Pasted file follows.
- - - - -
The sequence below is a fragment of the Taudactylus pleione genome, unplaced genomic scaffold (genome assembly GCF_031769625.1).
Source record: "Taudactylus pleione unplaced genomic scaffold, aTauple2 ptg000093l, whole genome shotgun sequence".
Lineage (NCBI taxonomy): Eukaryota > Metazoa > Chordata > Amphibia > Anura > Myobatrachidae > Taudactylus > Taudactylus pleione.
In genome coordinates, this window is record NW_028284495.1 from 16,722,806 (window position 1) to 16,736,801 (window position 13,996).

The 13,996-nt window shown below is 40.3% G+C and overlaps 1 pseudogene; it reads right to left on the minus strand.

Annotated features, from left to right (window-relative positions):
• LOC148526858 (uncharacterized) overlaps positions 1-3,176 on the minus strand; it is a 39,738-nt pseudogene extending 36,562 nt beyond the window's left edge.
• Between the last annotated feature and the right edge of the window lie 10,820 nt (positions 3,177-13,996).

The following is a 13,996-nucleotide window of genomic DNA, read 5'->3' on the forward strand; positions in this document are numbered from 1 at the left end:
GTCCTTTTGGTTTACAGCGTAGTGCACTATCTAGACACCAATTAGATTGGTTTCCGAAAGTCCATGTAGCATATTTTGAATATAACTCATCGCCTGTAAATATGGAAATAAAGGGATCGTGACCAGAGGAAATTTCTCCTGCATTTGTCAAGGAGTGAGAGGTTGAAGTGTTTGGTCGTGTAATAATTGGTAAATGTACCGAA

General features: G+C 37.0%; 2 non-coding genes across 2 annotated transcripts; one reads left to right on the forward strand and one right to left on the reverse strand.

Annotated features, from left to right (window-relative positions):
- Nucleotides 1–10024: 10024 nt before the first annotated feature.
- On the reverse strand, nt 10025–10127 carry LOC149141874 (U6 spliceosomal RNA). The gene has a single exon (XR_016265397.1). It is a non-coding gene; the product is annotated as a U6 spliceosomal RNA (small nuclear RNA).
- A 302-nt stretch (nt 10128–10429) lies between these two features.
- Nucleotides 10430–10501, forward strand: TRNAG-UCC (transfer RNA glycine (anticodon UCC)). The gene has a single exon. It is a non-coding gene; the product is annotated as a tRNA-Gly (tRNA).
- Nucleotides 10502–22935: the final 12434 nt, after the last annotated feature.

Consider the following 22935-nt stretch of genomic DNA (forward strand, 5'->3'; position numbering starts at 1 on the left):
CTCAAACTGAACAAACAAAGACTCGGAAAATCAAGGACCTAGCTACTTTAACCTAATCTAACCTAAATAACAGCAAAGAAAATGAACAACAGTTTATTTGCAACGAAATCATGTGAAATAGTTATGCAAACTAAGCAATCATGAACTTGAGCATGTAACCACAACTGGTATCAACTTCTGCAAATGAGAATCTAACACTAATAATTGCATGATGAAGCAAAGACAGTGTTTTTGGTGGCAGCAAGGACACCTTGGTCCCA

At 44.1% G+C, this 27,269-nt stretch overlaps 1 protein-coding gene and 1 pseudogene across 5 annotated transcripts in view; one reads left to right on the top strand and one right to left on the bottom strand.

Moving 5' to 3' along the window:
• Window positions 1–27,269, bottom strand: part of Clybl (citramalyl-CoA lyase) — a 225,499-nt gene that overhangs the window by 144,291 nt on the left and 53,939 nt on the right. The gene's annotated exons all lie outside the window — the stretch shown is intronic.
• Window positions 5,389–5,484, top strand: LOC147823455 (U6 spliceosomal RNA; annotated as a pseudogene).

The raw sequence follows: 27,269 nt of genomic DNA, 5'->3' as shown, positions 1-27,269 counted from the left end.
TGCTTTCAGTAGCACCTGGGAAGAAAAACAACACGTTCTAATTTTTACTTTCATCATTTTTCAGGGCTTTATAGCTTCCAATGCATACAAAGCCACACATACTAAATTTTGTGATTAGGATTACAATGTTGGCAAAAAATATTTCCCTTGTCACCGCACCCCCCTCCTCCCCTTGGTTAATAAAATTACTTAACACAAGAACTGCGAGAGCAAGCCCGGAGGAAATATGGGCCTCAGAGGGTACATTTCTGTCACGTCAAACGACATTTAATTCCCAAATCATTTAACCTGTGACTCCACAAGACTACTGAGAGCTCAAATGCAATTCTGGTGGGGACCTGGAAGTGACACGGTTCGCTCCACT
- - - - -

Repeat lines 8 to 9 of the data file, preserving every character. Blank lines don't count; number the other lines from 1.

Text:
• Between the last annotated feature and the right edge of the window lie 10,820 nt (positions 3,177-13,996).

The following is a 13,996-nucleotide window of genomic DNA, read 5'->3' on the forward strand; positions in this document are numbered from 1 at the left end: